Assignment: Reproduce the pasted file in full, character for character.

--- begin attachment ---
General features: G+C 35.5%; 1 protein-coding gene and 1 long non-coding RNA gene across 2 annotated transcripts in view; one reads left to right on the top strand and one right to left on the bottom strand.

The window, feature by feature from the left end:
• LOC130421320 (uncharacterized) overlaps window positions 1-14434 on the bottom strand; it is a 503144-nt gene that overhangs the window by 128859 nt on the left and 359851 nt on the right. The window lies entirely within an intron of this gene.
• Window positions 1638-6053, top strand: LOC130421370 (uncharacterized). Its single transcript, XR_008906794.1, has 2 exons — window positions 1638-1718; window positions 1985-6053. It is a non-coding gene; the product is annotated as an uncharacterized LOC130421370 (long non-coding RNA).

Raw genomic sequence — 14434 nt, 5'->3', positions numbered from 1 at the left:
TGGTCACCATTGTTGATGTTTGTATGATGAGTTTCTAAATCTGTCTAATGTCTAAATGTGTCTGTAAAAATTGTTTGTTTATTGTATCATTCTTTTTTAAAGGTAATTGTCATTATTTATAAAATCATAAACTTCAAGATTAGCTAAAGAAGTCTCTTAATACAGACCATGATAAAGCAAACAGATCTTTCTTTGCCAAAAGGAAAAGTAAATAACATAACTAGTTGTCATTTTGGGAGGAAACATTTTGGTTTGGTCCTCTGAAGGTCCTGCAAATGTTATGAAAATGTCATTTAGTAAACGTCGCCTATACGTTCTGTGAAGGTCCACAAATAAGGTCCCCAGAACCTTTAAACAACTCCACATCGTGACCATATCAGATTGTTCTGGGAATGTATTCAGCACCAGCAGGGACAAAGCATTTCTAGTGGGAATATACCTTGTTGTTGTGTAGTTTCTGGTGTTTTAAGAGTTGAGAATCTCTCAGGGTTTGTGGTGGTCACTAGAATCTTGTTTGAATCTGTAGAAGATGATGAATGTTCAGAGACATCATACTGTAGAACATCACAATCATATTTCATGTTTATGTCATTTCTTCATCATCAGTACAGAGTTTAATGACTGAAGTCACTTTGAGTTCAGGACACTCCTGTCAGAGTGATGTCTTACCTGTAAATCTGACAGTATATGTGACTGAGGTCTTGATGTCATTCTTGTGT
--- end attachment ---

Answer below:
General features: G+C 35.5%; 1 protein-coding gene and 1 long non-coding RNA gene across 2 annotated transcripts in view; one reads left to right on the top strand and one right to left on the bottom strand.

The window, feature by feature from the left end:
• LOC130421320 (uncharacterized) overlaps window positions 1-14434 on the bottom strand; it is a 503144-nt gene that overhangs the window by 128859 nt on the left and 359851 nt on the right. The window lies entirely within an intron of this gene.
• Window positions 1638-6053, top strand: LOC130421370 (uncharacterized). Its single transcript, XR_008906794.1, has 2 exons — window positions 1638-1718; window positions 1985-6053. It is a non-coding gene; the product is annotated as an uncharacterized LOC130421370 (long non-coding RNA).

Raw genomic sequence — 14434 nt, 5'->3', positions numbered from 1 at the left:
TGGTCACCATTGTTGATGTTTGTATGATGAGTTTCTAAATCTGTCTAATGTCTAAATGTGTCTGTAAAAATTGTTTGTTTATTGTATCATTCTTTTTTAAAGGTAATTGTCATTATTTATAAAATCATAAACTTCAAGATTAGCTAAAGAAGTCTCTTAATACAGACCATGATAAAGCAAACAGATCTTTCTTTGCCAAAAGGAAAAGTAAATAACATAACTAGTTGTCATTTTGGGAGGAAACATTTTGGTTTGGTCCTCTGAAGGTCCTGCAAATGTTATGAAAATGTCATTTAGTAAACGTCGCCTATACGTTCTGTGAAGGTCCACAAATAAGGTCCCCAGAACCTTTAAACAACTCCACATCGTGACCATATCAGATTGTTCTGGGAATGTATTCAGCACCAGCAGGGACAAAGCATTTCTAGTGGGAATATACCTTGTTGTTGTGTAGTTTCTGGTGTTTTAAGAGTTGAGAATCTCTCAGGGTTTGTGGTGGTCACTAGAATCTTGTTTGAATCTGTAGAAGATGATGAATGTTCAGAGACATCATACTGTAGAACATCACAATCATATTTCATGTTTATGTCATTTCTTCATCATCAGTACAGAGTTTAATGACTGAAGTCACTTTGAGTTCAGGACACTCCTGTCAGAGTGATGTCTTACCTGTAAATCTGACAGTATATGTGACTGAGGTCTTGATGTCATTCTTGTGT